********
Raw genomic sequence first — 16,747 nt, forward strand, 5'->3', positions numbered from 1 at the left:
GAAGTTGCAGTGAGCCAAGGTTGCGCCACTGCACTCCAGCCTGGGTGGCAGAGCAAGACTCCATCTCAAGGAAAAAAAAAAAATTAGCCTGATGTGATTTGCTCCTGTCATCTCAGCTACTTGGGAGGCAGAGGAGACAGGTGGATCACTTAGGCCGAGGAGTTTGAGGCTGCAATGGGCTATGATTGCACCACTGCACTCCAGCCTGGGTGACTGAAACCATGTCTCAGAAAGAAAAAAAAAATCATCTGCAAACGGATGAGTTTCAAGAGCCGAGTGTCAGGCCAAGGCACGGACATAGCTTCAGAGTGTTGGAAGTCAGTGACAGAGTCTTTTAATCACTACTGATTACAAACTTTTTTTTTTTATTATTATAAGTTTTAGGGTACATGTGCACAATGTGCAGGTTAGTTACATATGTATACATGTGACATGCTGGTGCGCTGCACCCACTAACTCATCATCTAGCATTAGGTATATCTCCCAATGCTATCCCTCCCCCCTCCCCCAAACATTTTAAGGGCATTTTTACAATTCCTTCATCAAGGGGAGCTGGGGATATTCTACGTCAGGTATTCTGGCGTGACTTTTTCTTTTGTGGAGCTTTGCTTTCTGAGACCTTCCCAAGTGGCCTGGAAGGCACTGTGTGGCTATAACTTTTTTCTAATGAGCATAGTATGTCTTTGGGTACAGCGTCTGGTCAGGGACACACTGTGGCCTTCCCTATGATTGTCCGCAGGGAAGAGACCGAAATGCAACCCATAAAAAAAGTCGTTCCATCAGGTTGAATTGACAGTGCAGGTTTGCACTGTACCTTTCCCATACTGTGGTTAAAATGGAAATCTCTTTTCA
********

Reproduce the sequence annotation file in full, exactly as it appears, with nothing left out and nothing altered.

Raw genomic sequence first — 16,747 nt, forward strand, 5'->3', positions numbered from 1 at the left:
GAAGTTGCAGTGAGCCAAGGTTGCGCCACTGCACTCCAGCCTGGGTGGCAGAGCAAGACTCCATCTCAAGGAAAAAAAAAAAATTAGCCTGATGTGATTTGCTCCTGTCATCTCAGCTACTTGGGAGGCAGAGGAGACAGGTGGATCACTTAGGCCGAGGAGTTTGAGGCTGCAATGGGCTATGATTGCACCACTGCACTCCAGCCTGGGTGACTGAAACCATGTCTCAGAAAGAAAAAAAAAATCATCTGCAAACGGATGAGTTTCAAGAGCCGAGTGTCAGGCCAAGGCACGGACATAGCTTCAGAGTGTTGGAAGTCAGTGACAGAGTCTTTTAATCACTACTGATTACAAACTTTTTTTTTTTATTATTATAAGTTTTAGGGTACATGTGCACAATGTGCAGGTTAGTTACATATGTATACATGTGACATGCTGGTGCGCTGCACCCACTAACTCATCATCTAGCATTAGGTATATCTCCCAATGCTATCCCTCCCCCCTCCCCCAAACATTTTAAGGGCATTTTTACAATTCCTTCATCAAGGGGAGCTGGGGATATTCTACGTCAGGTATTCTGGCGTGACTTTTTCTTTTGTGGAGCTTTGCTTTCTGAGACCTTCCCAAGTGGCCTGGAAGGCACTGTGTGGCTATAACTTTTTTCTAATGAGCATAGTATGTCTTTGGGTACAGCGTCTGGTCAGGGACACACTGTGGCCTTCCCTATGATTGTCCGCAGGGAAGAGACCGAAATGCAACCCATAAAAAAAGTCGTTCCATCAGGTTGAATTGACAGTGCAGGTTTGCACTGTACCTTTCCCATACTGTGGTTAAAATGGAAATCTCTTTTCA